We’re making our way through May, and that means some interesting releases, particularly among streaming films! Here’s a look at the new films I saw this week, including a classic cartoon re-boot. If you’d like to see more of my scores for films and thoughts, feel free to follow me on Letterboxd here.
Chip ‘N Dale: Rescue Rangers (Disney +)
Starring: Andy Samberg, John Mulaney, Kiki Layne, Will Arnett, Eric Bana, and J.K. Simmons
Synopsis: When I was a kid, I loved the Disney block of afternoon cartoons. There was Darkwing Duck, Tail Spin, Duck Tales and, of course, Chip ‘N Dale: Rescue Rangers. Turns out I wasn’t the only one that loved those shows. Now, for those of us who are old enough to remember, comes the reunion/re-boot film we never knew we always needed. This one finds Chip (Mulaney) and Dale (Samberg) trying to build a life in the aftermath of fame. They’ve had a falling out after the end of their show. Now, fortune has brought them back together as they try to save their friend, Monterey Jack (Bana). This one has plenty of classic nods to Disney programming, but it’s not exactly a kid’s movie. This is squarely aimed at adults who fondly remember the classic series and want to dive into something that feels a bit more Saturday Night Live than classic Disney cartoon. I enjoyed the story, the jokes and the nostalgia of it all. This was a film that was better than expected and a real treat. It’s the perfect light-hearted summer watch, especially for those who enjoyed the original cartoons!
Rating: Rated PG for mild action and rude/suggestive humor.
The Valet (Hulu)
Starring: Eugenio Derbez, Samara Weaving, Betsy Brandt, and Max Greenfield
Synopsis: This is a classic tale. A popular actress (Weaving) on the eve of her biggest movie premier is caught in a photo with her married boyfriend (Greenfield) and an innocent bystander (Derbez). In order to protect the secret, and safeguard both their careers, the innocent bystander is employed to fill in as the boyfriend, and hilarity ensues. We’ve seen variations of this plot many times in many ways. The key is the characters. Here, we get some fun characters from Derbez and Weaving, which makes the journey go along well. We also don’t get the traditional romance. Make no mistake, this is a love story, and a comedy, but it is about different kinds of love—self love and the kinds of friendships that leave you feeling lifted up and better about the world. I enjoyed Derbez as the lead here. He’s great in the role with great timing. Weaving does a nice job too, as do Brandt and Greenfield in supporting roles. The film is a touch long—clocking in at over two hours—but it does offer some unexpected twists that make it a fun, light-hearted watch.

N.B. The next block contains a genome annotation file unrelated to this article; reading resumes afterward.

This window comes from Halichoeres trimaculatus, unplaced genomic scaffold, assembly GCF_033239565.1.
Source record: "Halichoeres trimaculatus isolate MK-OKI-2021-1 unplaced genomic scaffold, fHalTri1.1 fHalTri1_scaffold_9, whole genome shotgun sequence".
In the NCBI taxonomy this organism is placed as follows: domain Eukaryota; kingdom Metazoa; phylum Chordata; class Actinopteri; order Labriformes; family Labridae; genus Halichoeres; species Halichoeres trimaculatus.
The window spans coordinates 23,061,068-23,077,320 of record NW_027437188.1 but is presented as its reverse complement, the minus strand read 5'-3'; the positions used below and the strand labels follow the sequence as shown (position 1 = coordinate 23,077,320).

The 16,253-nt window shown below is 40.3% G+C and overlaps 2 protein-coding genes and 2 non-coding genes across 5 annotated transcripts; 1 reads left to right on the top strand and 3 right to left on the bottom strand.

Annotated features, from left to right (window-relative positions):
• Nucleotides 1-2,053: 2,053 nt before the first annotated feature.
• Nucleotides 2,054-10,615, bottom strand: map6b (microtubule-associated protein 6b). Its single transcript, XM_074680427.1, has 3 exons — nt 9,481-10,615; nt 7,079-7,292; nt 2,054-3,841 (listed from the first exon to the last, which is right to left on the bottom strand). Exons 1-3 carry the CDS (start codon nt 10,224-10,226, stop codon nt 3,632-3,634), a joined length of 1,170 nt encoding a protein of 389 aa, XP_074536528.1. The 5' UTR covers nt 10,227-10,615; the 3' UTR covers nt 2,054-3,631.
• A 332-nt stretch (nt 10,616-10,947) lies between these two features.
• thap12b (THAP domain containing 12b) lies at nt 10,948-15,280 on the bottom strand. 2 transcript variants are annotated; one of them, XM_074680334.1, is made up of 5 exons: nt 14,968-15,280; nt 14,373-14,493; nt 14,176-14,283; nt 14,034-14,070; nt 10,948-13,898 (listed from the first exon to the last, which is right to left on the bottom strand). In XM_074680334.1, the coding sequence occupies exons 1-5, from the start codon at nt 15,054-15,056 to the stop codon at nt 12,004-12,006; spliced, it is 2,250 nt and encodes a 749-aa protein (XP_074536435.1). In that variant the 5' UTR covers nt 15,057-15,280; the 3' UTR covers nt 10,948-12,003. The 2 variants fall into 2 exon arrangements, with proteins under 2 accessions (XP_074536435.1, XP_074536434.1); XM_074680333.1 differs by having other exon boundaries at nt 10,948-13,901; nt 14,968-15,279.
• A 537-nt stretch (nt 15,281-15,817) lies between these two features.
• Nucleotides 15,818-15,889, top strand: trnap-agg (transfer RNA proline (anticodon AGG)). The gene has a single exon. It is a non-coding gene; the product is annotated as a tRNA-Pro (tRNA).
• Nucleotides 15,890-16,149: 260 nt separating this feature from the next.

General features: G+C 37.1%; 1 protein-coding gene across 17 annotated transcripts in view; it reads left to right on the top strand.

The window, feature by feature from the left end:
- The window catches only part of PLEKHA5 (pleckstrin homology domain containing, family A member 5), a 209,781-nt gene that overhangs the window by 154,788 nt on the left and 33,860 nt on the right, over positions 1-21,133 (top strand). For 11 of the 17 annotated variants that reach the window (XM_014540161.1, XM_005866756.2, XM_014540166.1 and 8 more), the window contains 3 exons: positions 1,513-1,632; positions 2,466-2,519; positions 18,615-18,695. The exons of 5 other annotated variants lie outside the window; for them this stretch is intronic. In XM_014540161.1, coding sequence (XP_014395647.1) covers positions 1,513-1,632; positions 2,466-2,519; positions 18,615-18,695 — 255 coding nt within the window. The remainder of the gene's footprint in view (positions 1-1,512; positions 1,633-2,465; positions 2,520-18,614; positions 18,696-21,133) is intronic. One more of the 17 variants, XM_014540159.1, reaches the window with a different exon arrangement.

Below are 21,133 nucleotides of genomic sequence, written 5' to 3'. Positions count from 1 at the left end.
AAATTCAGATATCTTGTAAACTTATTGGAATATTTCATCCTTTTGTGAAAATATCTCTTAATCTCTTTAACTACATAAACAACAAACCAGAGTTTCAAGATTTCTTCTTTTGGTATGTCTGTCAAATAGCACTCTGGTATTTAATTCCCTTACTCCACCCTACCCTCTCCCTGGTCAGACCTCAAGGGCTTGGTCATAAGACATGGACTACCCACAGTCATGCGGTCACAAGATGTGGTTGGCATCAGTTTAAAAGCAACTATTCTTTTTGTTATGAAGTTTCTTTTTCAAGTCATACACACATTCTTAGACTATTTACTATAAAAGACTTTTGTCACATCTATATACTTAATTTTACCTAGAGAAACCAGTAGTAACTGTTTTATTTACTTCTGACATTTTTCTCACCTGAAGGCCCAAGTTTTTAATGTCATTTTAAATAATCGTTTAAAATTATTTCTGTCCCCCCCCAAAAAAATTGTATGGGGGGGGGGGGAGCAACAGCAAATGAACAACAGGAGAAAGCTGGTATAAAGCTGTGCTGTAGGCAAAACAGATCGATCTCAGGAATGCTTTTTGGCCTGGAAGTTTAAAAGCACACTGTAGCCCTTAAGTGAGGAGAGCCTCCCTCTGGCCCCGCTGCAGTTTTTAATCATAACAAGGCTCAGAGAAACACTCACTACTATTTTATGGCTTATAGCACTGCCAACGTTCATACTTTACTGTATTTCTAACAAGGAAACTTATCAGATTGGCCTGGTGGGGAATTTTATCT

Rating: Rated PG-13 for sexual content, some strong language and brief drug material.
We Need to Talk (Limited, VOD)
Starring: James Maslow, Jonathan Fernandez, Christel Khalil, and Emily Bett Rickards
Synopsis: What’s important in life? Is it our achievements or is it the people that fill our lives? At the heart of this comedy is that question. In the film, written and directed by Todd Wolfe, we get Scott (Maslow), better known as Great Scott. He’s a gamer and online star who has grown his brand over 10 years. But sometimes he gets so sucked into gaming that he sets everything else aside. That means taking advantage of his producer (Fernandez) and forgetting about the most important person in his life, his girlfriend Aly (Khalil). When Aly heads out one day saying, “we need to talk,” when she gets home, Scott blows it off. When he starts thinking about it more, it throws him into a tailspin. Fearing the worst, Scott finally takes stock of his life as he prepares for a difficult talk coming his way, all the while fending off the user comments that feed into his worst fears. This is a simple premise and an easy watch, clocking in at just 83 minutes. It works because Maslow does a nice job in the lead role and there are some fun, comedic beats. I’m a fan of Rickards for her work on Arrow, and it was nice to see her in a fun supporting role here. She only pops up a couple times but it made me laugh. Mostly, I was surprised at how earnest and heart-felt the film was in the end. It worked for me and was a fun watch worth checking out, with a message about work/life balance that’s worth taking to heart.
Matthew Fox is a graduate of the Radio, Television and Film program at Biola University, and a giant nerd. He spends his free time watching movies, TV, and obsessing about football. He is a member of the FSWA. You can find him @knighthawk7734 on Twitter and as co-host of the Fantasy Football Roundtable Podcast.
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